Huey Helicopter at Yanks Museum
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A New Huey Helicopter for the Yanks Air Museum

After many years of searching for a UH-1H Huey Helicopter to add to the Yanks Air’s collection, on August 31, 2013 the museum has received its first model. Yanks received this aircraft through the US Forestry Service. The museum will display the Huey as the entrance into the Vietnam era. The Huey is one of the most extraordinary aircraft of our time. Officially the UH-1 series is the Iroquois. Even though the UH-1 was unofficially called the Huey, the AH-1 attack helicopter was officially named the Huey Cobra.

The Sikorsky Aircraft Centennial: A Tribute by the Igor I. Sikorsky Historical Archives

The Sikorsky Aircraft Centennial

Igor Sikorsky was a pioneering Russian engineer and aviator driven from his home by revolution. The Sikorsky Aircraft Centennial 1923-2023, a Tribute by the Igor I. Sikorsky Historical Archives, documents his work in the United States and that of the pioneering American company that he founded. Ittraces the growth of Sikorsky Aircraft from a struggling fixed-wing aviation concern started on a Long Island farm to a world-leading helicopter manufacturer today headquartered in Connecticut. The book draws on archival documents, photos, and interviews to trace Sikorsky’s early contributions to commercial aviation and the revolution he brought about in vertical flight.

History of the Huey Helicopter

The Huey helicopter story traces back some four decades. In 1955, with an interest in a utility helicopter designed around a turboshaft engine, the US Army had the US Air Force develop a new helicopter for its use. At that time the US Army did not have its own aircraft development capability. The Bell Model 204 was powered by a new Lycoming T-53 engine with 850 shaft horsepower. The Model 204 featured the iconic Bell two-blade teetering rotor.

Original Bell Huey Helicopter
Original Bell Huey Helicopter

The Bell Huey was the first mass-produced helicopter powered by a jet turbine. With its distinctive “whomp-whomp” sound that could be heard miles away. The UH/AH-1 aircraft has totaled more than 27 million flight hours since Oct. 20, 1956 when the “granddaddy” of all H-1′s, the XH-40, made its first flight. More than 16,000 H-1 helicopters were produced by Bell and its licensees. This makes it one of most successful military aircraft in aviation history.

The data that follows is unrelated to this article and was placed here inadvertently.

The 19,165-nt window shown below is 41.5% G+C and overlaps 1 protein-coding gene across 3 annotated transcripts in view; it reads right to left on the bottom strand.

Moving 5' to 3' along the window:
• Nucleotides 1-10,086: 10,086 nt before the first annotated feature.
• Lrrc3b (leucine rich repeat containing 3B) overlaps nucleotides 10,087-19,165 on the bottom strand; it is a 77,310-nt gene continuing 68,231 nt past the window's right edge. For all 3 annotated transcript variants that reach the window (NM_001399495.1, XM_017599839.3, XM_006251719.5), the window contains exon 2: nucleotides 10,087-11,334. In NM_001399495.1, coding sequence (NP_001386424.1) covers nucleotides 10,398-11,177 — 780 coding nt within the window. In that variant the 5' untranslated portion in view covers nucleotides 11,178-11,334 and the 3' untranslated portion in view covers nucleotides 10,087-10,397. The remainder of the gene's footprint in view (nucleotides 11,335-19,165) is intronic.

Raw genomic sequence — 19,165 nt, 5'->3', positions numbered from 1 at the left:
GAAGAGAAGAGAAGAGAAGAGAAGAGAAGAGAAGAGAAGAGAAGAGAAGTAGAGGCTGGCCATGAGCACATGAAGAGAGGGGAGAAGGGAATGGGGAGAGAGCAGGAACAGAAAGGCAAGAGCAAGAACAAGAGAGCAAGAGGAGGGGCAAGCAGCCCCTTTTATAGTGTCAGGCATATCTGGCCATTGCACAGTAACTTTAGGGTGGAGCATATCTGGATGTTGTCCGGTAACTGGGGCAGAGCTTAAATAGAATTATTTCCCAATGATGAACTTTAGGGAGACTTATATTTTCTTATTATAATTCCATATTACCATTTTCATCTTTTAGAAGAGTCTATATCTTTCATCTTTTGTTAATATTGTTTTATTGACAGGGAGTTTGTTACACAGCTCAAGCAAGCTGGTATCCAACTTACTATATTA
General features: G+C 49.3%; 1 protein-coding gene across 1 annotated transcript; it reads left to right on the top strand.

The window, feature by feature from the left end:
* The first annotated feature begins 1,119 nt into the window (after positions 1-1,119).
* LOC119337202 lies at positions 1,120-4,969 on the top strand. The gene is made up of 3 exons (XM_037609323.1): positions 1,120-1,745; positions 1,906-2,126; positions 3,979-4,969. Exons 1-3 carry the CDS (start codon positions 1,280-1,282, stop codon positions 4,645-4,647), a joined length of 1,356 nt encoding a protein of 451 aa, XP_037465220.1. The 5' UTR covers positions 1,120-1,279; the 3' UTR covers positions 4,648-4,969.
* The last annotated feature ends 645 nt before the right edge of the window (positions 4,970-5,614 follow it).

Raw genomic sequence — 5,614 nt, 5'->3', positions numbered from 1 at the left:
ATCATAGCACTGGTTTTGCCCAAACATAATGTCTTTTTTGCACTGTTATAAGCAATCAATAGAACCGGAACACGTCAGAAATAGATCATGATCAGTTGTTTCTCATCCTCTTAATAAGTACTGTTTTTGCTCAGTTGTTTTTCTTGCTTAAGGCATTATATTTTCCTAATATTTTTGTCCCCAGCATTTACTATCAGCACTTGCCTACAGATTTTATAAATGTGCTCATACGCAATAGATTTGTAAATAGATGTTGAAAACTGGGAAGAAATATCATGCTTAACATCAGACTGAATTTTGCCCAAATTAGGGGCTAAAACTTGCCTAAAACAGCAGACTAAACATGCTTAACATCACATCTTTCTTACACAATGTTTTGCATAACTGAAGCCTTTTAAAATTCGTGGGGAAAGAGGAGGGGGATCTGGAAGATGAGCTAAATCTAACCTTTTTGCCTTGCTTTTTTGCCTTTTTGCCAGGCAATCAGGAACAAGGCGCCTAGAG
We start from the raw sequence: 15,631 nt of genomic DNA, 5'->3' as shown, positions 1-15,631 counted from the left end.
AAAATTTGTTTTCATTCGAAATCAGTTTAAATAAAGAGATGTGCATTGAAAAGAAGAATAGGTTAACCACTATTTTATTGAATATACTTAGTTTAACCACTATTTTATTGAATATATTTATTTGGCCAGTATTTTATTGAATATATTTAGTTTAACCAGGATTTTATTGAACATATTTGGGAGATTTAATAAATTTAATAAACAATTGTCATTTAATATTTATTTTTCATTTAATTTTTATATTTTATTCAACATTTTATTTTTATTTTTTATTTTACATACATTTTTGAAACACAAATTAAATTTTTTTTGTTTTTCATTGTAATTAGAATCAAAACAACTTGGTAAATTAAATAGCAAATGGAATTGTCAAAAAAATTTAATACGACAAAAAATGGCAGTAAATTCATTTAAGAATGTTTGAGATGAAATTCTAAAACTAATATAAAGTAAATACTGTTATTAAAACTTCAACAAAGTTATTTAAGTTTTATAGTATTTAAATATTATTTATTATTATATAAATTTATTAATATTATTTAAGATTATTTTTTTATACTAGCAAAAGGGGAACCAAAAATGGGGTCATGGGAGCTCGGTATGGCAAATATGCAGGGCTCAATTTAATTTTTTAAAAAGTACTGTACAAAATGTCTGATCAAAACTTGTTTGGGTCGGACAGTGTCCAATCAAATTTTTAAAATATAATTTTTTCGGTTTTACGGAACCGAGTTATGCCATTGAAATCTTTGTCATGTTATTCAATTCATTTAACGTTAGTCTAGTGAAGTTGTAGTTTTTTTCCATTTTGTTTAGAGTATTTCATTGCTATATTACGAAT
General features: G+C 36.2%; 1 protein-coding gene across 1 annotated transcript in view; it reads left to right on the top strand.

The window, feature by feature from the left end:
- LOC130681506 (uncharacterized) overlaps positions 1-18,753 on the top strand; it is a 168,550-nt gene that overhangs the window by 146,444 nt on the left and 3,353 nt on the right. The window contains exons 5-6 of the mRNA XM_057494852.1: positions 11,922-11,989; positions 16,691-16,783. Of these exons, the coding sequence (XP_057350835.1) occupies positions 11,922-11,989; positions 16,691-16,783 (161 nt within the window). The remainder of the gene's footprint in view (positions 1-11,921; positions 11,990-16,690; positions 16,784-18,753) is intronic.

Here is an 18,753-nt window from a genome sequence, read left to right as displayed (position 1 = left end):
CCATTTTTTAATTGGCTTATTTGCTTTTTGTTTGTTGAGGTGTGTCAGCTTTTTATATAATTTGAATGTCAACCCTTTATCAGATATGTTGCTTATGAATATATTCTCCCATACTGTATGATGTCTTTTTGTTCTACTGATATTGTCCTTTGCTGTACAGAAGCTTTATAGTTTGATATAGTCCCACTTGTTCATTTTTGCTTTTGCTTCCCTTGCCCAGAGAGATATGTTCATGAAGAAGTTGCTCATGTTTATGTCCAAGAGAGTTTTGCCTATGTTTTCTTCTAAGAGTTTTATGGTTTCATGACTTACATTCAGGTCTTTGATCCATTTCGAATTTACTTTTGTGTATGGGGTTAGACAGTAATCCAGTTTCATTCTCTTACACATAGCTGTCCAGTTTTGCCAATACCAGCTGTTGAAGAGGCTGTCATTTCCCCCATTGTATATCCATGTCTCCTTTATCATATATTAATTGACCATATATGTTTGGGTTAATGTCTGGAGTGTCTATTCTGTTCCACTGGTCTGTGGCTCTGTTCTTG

Yank’s Museum Huey Helicopter Story

The Yank’s Huey is complete with engines and at the moment it is located in the museum’s restoration department. The museum is looking for historic items, photos or other Huey related items to create a dedicated exhibit.

“As we collect the stories and oral histories of America’s veterans, there is no more memorable or overwhelming feeling for many than the rhythmic echoing sound of the incoming Huey. “Often Yanks’ allows veterans to sit in the type aircraft they piloted, they remember the controls, the feel, the smell, the camaraderie and often they remember…the battle. Whether they were drawing fire from the enemy or loading a wounded soldier, we repeatedly see the tears fill their eyes as they are overcome with the recollections of their past. The Huey was their link to reality. It was “the sound of our boys returning home”, states Yanks Director, Christen Wright.

The museum will display the Huey as the entrance into the Vietnam era section. The future paint scheme is the 335 Assault Helicopter company. It is an olive drab body with the Cowboys nose art. The museum is still working with the military to acquire the history of the aircraft.

Yank’s Air Museum Huey will be available to the publick on November 16th. Yanks Air Museum will have host 15 of the “Cowboys”to speak about this mighty helicopter and their war experience.

Published with permission from

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